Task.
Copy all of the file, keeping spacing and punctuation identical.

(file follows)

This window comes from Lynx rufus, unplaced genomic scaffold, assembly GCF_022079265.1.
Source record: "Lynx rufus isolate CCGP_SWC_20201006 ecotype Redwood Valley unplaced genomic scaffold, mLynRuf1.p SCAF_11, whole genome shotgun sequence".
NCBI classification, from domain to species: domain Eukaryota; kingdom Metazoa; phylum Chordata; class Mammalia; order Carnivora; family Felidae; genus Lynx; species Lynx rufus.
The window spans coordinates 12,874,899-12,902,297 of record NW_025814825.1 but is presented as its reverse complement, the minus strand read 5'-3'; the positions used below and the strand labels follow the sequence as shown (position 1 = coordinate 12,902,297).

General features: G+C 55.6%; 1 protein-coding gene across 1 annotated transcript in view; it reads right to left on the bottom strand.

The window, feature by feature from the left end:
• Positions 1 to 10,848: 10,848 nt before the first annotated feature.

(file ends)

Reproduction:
This window comes from Lynx rufus, unplaced genomic scaffold, assembly GCF_022079265.1.
Source record: "Lynx rufus isolate CCGP_SWC_20201006 ecotype Redwood Valley unplaced genomic scaffold, mLynRuf1.p SCAF_11, whole genome shotgun sequence".
NCBI classification, from domain to species: domain Eukaryota; kingdom Metazoa; phylum Chordata; class Mammalia; order Carnivora; family Felidae; genus Lynx; species Lynx rufus.
The window spans coordinates 12,874,899-12,902,297 of record NW_025814825.1 but is presented as its reverse complement, the minus strand read 5'-3'; the positions used below and the strand labels follow the sequence as shown (position 1 = coordinate 12,902,297).

General features: G+C 55.6%; 1 protein-coding gene across 1 annotated transcript in view; it reads right to left on the bottom strand.

The window, feature by feature from the left end:
• Positions 1 to 10,848: 10,848 nt before the first annotated feature.